A handwritten letter declaring his desire to resign from the Indian Civil Services in April 21, a letter to his mother explaining why India is God’s chosen land, a photograph showing how he was given a hero’s welcome at Singapore, the last available photograph of Netaji in Saigon on August 18, 1945, his uniform and arms he used are among the rare exhibits that will be on display at the Victoria Memorial Hall (VMH) from Thursday for two years. The exhibition, ‘Nirbhik Subhas’, has been curated to celebrate his 125th birth anniversary.
VHM has collaborated with the Archaeological Survey of India and National Archives to bring this exhibition to life. The ASI’s Netaji Museum within Red Fort has a large number of items that he used — his uniform and arms — during his days as the head of the Azad Hind Fauj. It has loaned them to the VMH for display at the exhibition. From the National Archives, his files, letters and photographs have been sent for the exhibition. The entire show, which is being called a living exhibition, because items will be continuously added to it for the next two years, has been put together with the help of the Design Factory (India), which was chosen by the ministry of culture for the special project.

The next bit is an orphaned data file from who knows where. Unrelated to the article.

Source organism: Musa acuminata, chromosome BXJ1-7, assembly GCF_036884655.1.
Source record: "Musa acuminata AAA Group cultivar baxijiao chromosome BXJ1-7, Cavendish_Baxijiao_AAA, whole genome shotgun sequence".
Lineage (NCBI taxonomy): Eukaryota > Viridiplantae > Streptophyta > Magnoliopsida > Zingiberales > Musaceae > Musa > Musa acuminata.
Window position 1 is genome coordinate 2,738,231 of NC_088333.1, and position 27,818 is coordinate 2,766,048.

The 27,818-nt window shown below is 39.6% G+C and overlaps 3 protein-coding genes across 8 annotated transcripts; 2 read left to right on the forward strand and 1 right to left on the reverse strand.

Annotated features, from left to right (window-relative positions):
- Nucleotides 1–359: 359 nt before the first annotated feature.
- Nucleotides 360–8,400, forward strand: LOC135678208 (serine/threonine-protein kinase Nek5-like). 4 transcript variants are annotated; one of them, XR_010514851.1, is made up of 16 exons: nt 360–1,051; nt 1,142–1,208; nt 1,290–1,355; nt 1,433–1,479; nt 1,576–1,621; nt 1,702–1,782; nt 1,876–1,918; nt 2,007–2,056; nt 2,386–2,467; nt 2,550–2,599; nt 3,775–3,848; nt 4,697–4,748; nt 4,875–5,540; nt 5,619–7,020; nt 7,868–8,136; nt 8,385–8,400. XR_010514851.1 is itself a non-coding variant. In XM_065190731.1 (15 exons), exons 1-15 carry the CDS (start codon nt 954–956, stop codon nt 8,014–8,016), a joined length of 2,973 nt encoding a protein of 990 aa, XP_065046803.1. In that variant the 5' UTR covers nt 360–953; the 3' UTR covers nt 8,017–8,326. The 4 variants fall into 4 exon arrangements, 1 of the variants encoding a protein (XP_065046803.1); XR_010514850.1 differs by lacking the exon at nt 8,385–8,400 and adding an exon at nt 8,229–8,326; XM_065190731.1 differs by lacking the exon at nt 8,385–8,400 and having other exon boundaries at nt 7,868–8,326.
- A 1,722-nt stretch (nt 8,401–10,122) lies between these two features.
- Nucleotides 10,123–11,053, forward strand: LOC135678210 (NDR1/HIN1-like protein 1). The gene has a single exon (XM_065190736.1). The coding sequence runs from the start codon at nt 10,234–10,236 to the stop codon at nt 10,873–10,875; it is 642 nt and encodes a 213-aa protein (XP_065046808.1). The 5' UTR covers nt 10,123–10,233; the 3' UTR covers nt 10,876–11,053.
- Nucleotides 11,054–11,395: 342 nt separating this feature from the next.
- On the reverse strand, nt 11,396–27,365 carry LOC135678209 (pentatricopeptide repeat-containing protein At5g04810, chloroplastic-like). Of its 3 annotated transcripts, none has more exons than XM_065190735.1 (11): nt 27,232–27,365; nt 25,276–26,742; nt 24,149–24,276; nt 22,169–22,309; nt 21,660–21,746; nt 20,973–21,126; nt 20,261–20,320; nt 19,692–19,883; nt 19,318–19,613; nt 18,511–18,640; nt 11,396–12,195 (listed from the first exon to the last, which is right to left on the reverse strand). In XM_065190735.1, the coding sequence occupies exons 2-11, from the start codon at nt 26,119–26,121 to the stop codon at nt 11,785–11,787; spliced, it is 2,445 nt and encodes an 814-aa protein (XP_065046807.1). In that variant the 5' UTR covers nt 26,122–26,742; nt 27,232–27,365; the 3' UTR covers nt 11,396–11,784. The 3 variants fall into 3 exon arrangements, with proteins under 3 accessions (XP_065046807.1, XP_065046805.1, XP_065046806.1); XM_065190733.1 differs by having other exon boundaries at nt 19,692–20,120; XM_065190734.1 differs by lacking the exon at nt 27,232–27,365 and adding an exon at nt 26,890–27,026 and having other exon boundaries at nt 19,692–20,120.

Visitors will be allowed from 11am though several Covid protocols are in place. Not more than 200 will be allowed inside the museum. A route has been chalked out for them and there will be a time limit for each visitor. This has been done to avoid crowding because VMH expects the exhibition to be a major draw.
In some of the letters displayed, we see a teenaged Subhas writing to his mother about his views on nationalism. In 1938, after Netaji became the president of the Congress in its Haripura session, even Time Magazine had him on the cover, showing his international popularity. This, too, will be one of the exhibits. Rare photographs showing Netaji hoisting the tricolour at Andamans, freeing it from the Japanese and establishing the Azad Hind government and renaming the islands as Shaheed and Swaraj, will be on display. “We have photographs of a garlanded Netaji, holding his hat in his hand, being welcomed in Singapore by the jubiliant Indians. This was on July 2, 1943, when even the streets were decorated and students sang nationalist songs,” said Jayanta Sengupta, curator of VMH.
Another big draw is bound to be the last photograph of the leader saluting his soldiers and supporters while alighting from an aircraft at Saigon, where he was seen last on August 18, 1945, before he “disappeared”, it was said.